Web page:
Features


  • The impact of biofouling on surface membrane properties in MBRs

    1. Biofouling and its analysis As with other membrane separation processes, MBR membranes are prone to fouling generally and biofouling in particular by organic matter originating from the microbial cells. These biofoulants vary in concentration ... Read more

  • A comparative techno-economic-environmental assessment of full-scale CAS vs MBR technologies

    1 Introduction Although a number of studies have compared the MBR system performance with that of the conventional activated sludge (CAS) process in treating municipal wastewater, none have attempted a simultaneous comparison of their environmental, techno-economic ... Read more

  • Reducing process aeration energy consumption in MBRs

    It is known that MBRs use more energy compared with classical activated sludge (CAS) because the aeration requirements are greater. Aeration is needed both for the biological and membrane tanks for degrading the organics and scouring the membrane respectively. Typically, aeration energy consumption accounts for 70–80% of total energy used for the municipal wastewater treatment process, with 40–60% consumed by the process biology. Clearly, using less air can go some way towards reducing the operating costs. ... Read more

  • Reuse of dairy wastewater treated by membrane bioreactor and nanofiltration: technical and economic feasibility

    Introduction The dairy industry has great importance in both the national Brazilian and global economy. Brazil is the sixth largest milk producer worldwide and has the potential to become one of the largest exporters of ... Read more

  • Kunming Underground MBR: a Chinese case study

    China features many of the largest municipal wastewater MBRs in the world. Apart from their capacity, some also are ambitious in their construction. The installation at Kunming City, commissioned in 2012, is one such example. At an ADF (average daily flow) capacity of 150,000 m3/d and a peak loading factor of 1.3 (and hence a peak daily flow, or PDF, of 195,000 m3/d), it is a substantial plant. It is also constructed below ground, in compliance with the urban planning of the city, and provides a non-potable reuse water flow of 45,000 m3/d. ... Read more

  • MBR OPEX – the theory of running costs

    1   The operating expenditure (OPEX) of an MBR One of the concerns of MBRs is their operational costs, which even the most optimistic (but nonetheless realistic) of cost analyses reveals to be marginally higher than ... Read more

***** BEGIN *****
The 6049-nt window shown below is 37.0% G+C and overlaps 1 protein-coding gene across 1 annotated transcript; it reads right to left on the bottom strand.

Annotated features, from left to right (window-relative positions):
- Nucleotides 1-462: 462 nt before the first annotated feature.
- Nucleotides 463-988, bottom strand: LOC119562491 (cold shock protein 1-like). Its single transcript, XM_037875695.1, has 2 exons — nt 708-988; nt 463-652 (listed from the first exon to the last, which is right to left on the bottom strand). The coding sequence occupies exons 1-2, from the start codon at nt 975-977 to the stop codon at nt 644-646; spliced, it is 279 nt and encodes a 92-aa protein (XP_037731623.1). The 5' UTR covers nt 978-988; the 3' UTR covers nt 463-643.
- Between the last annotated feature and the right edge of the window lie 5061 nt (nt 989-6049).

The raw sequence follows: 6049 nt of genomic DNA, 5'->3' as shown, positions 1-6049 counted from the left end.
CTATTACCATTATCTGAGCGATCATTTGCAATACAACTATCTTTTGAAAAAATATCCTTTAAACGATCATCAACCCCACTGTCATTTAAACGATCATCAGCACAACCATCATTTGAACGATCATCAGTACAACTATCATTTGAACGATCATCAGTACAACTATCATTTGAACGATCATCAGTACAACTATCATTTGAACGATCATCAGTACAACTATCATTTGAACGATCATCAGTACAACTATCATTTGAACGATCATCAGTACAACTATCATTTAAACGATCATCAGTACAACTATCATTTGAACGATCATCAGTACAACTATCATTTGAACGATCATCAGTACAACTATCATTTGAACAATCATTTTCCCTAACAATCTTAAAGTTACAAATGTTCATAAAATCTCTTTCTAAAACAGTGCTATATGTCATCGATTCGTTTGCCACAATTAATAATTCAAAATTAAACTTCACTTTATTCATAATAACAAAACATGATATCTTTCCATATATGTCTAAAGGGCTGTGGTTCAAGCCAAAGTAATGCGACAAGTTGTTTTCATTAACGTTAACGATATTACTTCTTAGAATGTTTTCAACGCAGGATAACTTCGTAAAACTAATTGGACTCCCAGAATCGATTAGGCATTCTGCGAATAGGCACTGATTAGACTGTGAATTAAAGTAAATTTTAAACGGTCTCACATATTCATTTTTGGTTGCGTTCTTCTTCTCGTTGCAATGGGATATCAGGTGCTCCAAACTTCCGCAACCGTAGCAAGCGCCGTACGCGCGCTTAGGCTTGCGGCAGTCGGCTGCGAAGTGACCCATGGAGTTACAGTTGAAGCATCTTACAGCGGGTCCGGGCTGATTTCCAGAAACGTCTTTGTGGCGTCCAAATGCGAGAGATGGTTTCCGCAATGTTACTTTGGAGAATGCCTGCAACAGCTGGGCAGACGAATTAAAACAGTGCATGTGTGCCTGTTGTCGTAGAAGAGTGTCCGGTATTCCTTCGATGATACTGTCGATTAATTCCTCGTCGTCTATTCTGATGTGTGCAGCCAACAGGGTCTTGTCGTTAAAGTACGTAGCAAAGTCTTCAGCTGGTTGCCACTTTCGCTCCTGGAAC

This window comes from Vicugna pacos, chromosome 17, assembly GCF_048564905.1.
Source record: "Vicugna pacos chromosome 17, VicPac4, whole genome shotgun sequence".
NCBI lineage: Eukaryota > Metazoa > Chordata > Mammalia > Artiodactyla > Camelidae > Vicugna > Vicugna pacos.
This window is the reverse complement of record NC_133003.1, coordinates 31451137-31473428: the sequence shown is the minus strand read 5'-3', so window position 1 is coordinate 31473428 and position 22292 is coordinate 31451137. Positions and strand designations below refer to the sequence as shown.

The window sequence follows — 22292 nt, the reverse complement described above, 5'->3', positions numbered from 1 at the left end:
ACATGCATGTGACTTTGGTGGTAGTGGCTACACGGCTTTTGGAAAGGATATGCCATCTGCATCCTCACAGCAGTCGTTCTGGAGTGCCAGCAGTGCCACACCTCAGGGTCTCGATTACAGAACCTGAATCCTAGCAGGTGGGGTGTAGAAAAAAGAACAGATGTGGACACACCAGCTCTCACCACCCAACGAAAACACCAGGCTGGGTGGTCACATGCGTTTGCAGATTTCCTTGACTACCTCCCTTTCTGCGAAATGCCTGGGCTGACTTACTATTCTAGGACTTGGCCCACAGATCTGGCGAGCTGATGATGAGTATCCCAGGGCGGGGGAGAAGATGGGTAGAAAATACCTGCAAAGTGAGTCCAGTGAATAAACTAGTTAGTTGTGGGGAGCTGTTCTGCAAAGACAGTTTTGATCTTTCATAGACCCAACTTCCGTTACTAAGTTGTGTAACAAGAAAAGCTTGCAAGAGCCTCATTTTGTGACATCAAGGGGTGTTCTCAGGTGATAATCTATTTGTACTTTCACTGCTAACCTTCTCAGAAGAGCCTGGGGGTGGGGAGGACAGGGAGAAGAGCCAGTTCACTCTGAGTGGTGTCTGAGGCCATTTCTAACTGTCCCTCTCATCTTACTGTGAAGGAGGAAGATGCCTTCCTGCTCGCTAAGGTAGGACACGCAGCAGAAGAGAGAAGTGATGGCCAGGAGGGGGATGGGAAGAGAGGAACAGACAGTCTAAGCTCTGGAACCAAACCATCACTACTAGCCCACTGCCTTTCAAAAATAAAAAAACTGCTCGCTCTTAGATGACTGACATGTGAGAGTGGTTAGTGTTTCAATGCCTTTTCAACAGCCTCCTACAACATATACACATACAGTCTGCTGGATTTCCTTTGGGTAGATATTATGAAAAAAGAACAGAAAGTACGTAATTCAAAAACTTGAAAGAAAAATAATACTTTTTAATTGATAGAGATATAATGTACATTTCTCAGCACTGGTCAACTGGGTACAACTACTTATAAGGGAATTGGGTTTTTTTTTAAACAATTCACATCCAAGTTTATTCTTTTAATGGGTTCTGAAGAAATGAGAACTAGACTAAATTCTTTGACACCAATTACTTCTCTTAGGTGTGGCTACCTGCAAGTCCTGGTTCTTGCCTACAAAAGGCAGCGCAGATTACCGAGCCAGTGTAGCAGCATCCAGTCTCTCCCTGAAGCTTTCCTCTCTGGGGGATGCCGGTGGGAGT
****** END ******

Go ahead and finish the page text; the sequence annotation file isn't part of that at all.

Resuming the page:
• Mechanical shear in membrane bioreactors

    Shear in membrane processes In membrane separation systems, it is probably shear which is the most significant parameter for driving the membrane process. OK, pressure is obviously important for forcing the water through the membrane ... Read more

  • Arla milk powder factory: membrane bioreactor plant for treating dairy wastewater

    In 2012, the Arla milk powder factory in Vimmerby, Sweden planned to expand operations. The increased production process generated larger wastewater volumes which the receiving municipal treatment plant was unable to process because it had already reached its capacity limit. ... Read more

  • Improving MBR flux: Ultrafiltration with a twist

    In autumn 2015, after two years of research and development, Pentair brought to market its new ‘Helix’ product. An enhancement to X-Flow tubular membrane technology, Helix features a helically-winding ridge on the inside of the membrane which is designed to tackle cake build-up and enhance flux. The technology has so far been tested on both industrial effluents and municipal wastewater, and at both pilot-scale and full-scale plants, as well as in crossflow anaerobic, ... Read more

  • Foaming in MBRs: measurement and evaluation

    Foaming of conventional activated sludge (CAS) is very common. It may happen during start-up due to the presence of surfactants, with insufficient biomass to degrade them during the early stages. However, this is normally a short-term issue. These foams (from surfactant foaming) are mostly white and can be countered with anti-foamants until there are sufficient biomass developed to degrade them. However, foam formation can occur during normal operation when the activated sludge is fully developed. In such cases a stable brown foam forms ... Read more

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